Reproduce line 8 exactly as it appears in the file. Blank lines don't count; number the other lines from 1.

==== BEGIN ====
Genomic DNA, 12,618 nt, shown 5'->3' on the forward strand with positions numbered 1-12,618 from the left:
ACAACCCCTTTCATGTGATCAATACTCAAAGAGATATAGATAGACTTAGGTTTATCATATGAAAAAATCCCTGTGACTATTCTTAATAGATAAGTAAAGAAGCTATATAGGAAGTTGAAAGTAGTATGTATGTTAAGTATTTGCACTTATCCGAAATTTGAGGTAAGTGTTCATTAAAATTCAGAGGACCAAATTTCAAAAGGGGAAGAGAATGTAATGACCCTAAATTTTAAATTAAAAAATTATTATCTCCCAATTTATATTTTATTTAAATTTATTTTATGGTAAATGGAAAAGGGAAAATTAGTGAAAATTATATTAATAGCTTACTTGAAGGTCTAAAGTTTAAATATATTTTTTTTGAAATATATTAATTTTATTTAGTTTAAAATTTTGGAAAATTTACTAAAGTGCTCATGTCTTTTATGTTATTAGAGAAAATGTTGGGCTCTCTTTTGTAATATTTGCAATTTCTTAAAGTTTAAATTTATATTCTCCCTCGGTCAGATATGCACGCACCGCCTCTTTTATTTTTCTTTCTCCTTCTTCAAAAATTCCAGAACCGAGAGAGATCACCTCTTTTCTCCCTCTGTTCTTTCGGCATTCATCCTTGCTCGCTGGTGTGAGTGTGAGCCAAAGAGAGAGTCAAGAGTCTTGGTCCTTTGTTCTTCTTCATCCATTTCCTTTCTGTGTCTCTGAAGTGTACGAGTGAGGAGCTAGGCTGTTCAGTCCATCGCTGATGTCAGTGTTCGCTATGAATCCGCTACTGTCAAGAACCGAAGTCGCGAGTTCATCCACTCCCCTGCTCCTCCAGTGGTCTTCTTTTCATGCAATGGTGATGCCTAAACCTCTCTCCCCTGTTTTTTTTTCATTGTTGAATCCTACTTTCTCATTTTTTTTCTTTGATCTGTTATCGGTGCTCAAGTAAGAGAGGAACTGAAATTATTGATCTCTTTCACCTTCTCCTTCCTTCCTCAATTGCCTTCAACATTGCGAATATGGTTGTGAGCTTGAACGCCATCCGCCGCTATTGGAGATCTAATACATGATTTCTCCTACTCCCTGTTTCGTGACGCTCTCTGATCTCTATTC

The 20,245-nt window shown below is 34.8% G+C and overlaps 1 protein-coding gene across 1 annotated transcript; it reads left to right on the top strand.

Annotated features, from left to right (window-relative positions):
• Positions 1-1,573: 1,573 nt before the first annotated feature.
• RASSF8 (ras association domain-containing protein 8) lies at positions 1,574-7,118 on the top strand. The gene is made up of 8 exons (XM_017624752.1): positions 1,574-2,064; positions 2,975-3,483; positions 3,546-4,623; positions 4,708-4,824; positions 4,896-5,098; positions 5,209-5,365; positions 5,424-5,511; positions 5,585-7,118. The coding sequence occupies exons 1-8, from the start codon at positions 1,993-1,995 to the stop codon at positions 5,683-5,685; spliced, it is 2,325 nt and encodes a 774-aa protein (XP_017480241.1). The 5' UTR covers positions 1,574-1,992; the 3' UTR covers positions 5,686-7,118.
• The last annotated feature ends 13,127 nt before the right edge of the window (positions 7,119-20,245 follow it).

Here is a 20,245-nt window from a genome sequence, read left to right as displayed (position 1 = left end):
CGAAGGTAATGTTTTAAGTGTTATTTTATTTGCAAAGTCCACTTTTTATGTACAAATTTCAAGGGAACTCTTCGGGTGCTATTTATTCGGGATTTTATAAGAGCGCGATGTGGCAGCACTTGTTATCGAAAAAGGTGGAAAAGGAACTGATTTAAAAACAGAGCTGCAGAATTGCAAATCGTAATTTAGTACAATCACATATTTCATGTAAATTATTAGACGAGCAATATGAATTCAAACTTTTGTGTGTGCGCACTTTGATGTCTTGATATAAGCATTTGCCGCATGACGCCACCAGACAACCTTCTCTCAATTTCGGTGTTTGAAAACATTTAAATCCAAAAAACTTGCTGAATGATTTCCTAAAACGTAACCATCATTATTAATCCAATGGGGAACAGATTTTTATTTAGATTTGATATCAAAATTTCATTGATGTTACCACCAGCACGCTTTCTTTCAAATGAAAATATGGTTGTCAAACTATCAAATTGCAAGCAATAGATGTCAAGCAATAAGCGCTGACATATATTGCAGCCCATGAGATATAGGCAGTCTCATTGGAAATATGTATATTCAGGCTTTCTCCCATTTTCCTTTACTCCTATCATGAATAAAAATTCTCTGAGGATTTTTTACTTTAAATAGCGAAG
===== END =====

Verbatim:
Here is a 20,245-nt window from a genome sequence, read left to right as displayed (position 1 = left end):